Why Wait for the Bite Advisory

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Spring-Summer 2014 Alert
Leading experts are now predicting the continued nationwide spread of Lyme, Anaplasmosis, and Heartworm disease in our pets in 2014.1 What pet parents may not know is how easily these diseases are spread through common bug bites! Now a new survey shows by a nearly 9-1 margin, dog owners overwhelmingly prefer topical medications squeezed from a tube and placed on the back of their dog to help reduce the chances of their pet being fed on by these dangerous fleas, ticks and mosquitoes.2

“Why Wait for the Bite?” is a straightforward 4-step program brought to you by Ceva Animal Health to open up the conversation about bug bites, what is really going on, and how to best protect our pets.

  1. Understand the Danger. Every pet parent needs to know that just one bite from a tick, flea, or mosquito isn’t just a nuisance. It may pose a serious, sometimes fatal health, threat to us and our pets.
  2. Understand How Preventatives Work. Many parasiticide preventatives on the market, including those marketed as a “tasty treat,” require a bug to bite the pet each time in order to work. According to leading experts, when a flea, tick, or mosquito “bites,” that parasite is actually “feeding” or “taking a blood meal” out of the host (your pet) so she can lay eggs. If the parasite is infected with a disease while she’s taking that blood meal, she’s giving your pet the disease.That’s a lot of bites out of our pets and countless possible exposure to diseases that could be avoided.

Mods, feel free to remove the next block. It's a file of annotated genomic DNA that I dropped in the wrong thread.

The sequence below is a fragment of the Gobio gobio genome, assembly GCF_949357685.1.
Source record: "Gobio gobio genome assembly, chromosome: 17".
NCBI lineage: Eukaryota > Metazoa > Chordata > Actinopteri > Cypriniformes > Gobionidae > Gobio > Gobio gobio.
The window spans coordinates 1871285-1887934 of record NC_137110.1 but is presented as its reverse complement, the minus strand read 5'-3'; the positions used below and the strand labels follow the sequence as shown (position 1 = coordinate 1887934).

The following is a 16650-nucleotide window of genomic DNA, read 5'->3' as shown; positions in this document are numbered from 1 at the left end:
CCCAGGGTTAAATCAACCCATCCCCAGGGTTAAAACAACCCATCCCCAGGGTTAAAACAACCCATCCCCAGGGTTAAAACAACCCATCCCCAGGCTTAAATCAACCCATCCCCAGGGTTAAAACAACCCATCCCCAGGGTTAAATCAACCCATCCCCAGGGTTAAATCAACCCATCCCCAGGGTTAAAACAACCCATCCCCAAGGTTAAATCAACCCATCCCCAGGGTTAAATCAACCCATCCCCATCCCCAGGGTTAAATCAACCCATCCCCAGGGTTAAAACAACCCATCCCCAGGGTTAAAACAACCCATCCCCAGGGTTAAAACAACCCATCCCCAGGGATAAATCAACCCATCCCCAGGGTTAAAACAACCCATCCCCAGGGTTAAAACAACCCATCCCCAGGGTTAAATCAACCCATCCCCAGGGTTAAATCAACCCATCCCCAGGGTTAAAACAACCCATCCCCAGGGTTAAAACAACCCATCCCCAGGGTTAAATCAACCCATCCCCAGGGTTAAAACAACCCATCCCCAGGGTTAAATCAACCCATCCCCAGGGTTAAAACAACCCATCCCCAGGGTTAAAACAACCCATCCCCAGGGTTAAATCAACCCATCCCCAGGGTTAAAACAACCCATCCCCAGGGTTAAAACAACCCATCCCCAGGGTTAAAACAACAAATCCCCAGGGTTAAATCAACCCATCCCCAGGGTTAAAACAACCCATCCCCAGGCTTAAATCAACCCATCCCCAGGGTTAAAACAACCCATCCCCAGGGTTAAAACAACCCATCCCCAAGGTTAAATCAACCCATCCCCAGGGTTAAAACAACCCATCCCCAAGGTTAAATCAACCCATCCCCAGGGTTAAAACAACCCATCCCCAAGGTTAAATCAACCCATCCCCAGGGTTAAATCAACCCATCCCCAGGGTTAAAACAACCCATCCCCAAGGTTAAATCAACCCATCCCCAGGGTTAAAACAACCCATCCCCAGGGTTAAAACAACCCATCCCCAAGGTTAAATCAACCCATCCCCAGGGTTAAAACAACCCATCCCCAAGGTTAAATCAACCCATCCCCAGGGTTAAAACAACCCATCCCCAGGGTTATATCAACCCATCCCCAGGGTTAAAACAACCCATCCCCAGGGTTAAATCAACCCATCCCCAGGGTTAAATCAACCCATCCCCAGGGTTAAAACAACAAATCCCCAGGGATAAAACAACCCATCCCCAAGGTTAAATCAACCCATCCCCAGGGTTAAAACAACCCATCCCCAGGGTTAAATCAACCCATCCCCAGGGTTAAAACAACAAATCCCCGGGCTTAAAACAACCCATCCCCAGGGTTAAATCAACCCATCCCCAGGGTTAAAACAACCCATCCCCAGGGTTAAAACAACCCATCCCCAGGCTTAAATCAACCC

3. Prevent the Bite. There are several methods pet parents can use to keep exposure to parasites low. This includes reducing exposure in and around the home and using a topical product applied to the pet’s skin where the parasite bites that prevents bug biting as much as possible.
  4. See Your Veterinarian – Ask the Right Questions. The veterinarian is the best source of information about what parasites are most prevalent in a pet’s geographic area, and the best products to use on an individual pet. Being an informed pet parent will ensure your pet gets the best medicine and best protection possible.

For content and/or to schedule interviews with experts on this topic, please contact Lea-Ann Germinder at [email protected] or 917-334-8682 or Tim Sitek at [email protected] or 636-225-5997.

1Companion Animal Parasite Council Incidence Maps, American Heartworm Society
2April 2014Survey of Newsletter Subscribers to DogChannel.com

The Why Wait for the Bite campaign content is sponsored by Ceva Animal Health, makers of Vectra 3D®.

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